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braddavis2004
03-04-2012, 11:06 AM
Hey!

I was wondering what the point of ingesting BCAA's was if one has sufficient intake of protien every day. I have heard broscientists say its to fight off catabolism, however, i know that catabolism is only achieved after 48+ hours of fasting.

Any benefit to paying for/spending calories on BCAA's in your diet?

PBateman2
03-04-2012, 11:08 AM
Catabolism is an overblown phenomenon not just on this site but with most supplement companies.

There is no point to BCAAs. If protein is adequate, no need for BCAAs. End of story.

Save your money. I can get my BCAAs for free and I still choose not to take any. Just no need.

vitornoob
03-04-2012, 11:16 AM
No, supplemental BCAA is not necessary unless you’re not consuming enough high quality protein. Bodybuilders get marketed to death about the benefits of free-form BCAA when there’s no objective evidence of their benefit over the pre-existing BCAA within the matrix of real food. People forget that BCAA is abundant in many foods in nature, especially animal proteins. I base all of my beliefs and recommendations on scientific evidence, not subjective placebo and marketing driven testimony. You can be sure that if someone believes (by whatever means it took to convince him) that extra BCAA will work, it will. However, it’s the belief that’s the active agent, not the BCAA.

You can create the same effect by convincing someone that a lucky rabbit’s foot in his right pocket will increase his lifting strength. If the person is truly convinced or even if the person has deeply vested hopes in the product or protocol, it indeed will work. The mind has powerful effects on the body. It always has and always will.

Until I see solid replicated scientific evidence of the benefits of stacking supplemental BCAA on top of a pre-existing high protein intake (as compared to simply increasing total protein), I’m not going to buy into the hype. I’ve even experimented with my athletic clientele and had them ditch supplemental BCAA in favor of an increased protein intake. Not only did I save them a lot of money, but their performance and body composition continues to improve. I know that it’s not a tightly controlled experiment, but it definitely puts me at ease that I’m not missing out on any “magic.”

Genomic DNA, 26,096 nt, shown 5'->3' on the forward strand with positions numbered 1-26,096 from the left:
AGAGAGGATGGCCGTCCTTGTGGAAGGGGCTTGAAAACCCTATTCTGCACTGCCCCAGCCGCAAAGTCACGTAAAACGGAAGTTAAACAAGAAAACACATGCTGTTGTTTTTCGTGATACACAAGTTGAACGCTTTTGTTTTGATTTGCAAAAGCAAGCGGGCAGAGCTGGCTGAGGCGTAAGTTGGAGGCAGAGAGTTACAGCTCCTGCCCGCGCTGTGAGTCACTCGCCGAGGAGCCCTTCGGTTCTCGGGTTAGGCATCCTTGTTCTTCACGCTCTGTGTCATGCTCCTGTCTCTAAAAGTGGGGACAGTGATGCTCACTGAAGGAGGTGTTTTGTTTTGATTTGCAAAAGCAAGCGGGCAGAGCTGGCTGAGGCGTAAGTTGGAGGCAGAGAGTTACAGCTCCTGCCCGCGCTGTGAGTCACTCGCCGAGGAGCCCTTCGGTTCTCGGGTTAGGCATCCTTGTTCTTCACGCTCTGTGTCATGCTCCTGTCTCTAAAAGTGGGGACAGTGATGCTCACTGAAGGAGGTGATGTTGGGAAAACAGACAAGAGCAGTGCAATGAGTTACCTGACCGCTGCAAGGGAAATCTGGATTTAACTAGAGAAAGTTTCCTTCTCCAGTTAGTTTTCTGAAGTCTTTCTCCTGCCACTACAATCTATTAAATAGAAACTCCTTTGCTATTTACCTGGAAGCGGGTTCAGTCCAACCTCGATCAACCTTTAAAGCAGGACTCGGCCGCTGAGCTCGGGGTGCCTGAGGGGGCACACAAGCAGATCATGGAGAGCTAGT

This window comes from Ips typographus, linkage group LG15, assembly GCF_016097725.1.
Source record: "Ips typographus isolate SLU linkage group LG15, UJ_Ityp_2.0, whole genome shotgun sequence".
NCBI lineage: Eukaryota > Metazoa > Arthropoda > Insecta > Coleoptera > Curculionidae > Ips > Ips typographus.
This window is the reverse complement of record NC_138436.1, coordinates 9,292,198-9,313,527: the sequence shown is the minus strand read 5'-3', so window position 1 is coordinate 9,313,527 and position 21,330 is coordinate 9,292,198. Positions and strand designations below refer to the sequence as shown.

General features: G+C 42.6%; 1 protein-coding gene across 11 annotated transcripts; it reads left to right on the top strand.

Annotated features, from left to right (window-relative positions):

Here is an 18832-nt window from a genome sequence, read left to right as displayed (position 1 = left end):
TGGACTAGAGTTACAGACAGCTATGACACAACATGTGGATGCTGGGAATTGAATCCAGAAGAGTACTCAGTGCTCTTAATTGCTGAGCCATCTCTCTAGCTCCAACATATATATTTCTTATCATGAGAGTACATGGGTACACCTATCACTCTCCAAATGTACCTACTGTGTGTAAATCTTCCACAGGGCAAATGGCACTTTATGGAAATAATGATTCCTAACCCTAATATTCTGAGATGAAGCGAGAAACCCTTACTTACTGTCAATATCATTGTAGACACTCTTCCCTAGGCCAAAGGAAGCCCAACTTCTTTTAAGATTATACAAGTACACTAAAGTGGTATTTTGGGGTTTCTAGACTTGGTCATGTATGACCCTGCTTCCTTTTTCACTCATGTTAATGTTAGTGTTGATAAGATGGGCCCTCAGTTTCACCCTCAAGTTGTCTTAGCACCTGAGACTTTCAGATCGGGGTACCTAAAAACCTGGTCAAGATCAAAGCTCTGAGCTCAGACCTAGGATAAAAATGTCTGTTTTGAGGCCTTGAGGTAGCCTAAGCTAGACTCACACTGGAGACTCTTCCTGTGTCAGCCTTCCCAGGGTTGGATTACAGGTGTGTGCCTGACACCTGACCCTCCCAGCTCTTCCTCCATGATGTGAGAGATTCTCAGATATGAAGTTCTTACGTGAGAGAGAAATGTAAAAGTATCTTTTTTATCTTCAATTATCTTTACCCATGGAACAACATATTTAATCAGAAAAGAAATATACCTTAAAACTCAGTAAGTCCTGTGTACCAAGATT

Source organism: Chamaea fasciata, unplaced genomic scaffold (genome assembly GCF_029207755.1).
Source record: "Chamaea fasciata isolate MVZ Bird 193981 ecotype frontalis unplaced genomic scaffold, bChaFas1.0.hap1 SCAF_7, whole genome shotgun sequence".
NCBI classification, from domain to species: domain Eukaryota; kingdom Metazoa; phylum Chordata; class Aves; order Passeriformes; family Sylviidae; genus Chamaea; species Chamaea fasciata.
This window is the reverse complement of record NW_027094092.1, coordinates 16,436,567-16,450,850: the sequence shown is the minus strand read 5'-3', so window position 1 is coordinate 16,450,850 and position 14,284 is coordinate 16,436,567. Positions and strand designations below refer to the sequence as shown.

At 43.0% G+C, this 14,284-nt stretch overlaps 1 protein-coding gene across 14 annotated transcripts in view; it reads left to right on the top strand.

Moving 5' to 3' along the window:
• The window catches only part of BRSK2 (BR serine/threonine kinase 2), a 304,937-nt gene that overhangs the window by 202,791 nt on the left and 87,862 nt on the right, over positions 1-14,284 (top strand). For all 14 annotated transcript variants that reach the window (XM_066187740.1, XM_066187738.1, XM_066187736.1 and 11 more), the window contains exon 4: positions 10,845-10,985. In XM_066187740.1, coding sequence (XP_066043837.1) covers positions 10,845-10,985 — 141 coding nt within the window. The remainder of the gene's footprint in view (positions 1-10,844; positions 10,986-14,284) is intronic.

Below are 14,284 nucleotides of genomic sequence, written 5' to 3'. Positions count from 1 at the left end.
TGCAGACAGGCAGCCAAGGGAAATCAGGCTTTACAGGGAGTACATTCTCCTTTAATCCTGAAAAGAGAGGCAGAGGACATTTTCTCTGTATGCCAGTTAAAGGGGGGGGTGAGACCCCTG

So much for the anabolic peephole & the urgency to down AAs during your weight training workout; they are already seeping into circulation (& will continue to do so after your training bout is done). Even in the event that a preworkout meal is skipped, the anabolic effect of the postworkout meal is increased as a supercompensatory response (Deldicque et al, 2010). Moving on, another recent study (Staples et al, 2010) found that a substantial dose of carbohydrate (50g maltodextrin) added to 25g whey protein was unable to further increase postexercise net muscle protein balance compared to the protein dose without carbs. Again, this is not to say that adding carbs at this point is counterproductive, but it certainly doesn't support the idea that you must get your lightning-fast postexercise carb orgy for optimal results."

this

K1ngRippa
03-04-2012, 12:04 PM
I take them before "fasted training" the logic according to leangains is that under 50 cals won't bring you out of the fasted state. That was your body has aminos to work with.

ironwill2008
03-04-2012, 12:42 PM
Any benefit to paying for/spending calories on BCAA's in your diet?

Personally, I don't see the need for them if daily protein requirements are met from other sources (such as regular food).

The only other thing I can add is that a few of the guys using IF state that they have better workouts with BCAAs, but other than that anecdotal evidence, that's all I've seen.

IMO, this is a question that would be very difficult to nail down in any kind of a clinical trial, and that's probably why there's no clinical evidence one way or the other in general circulation.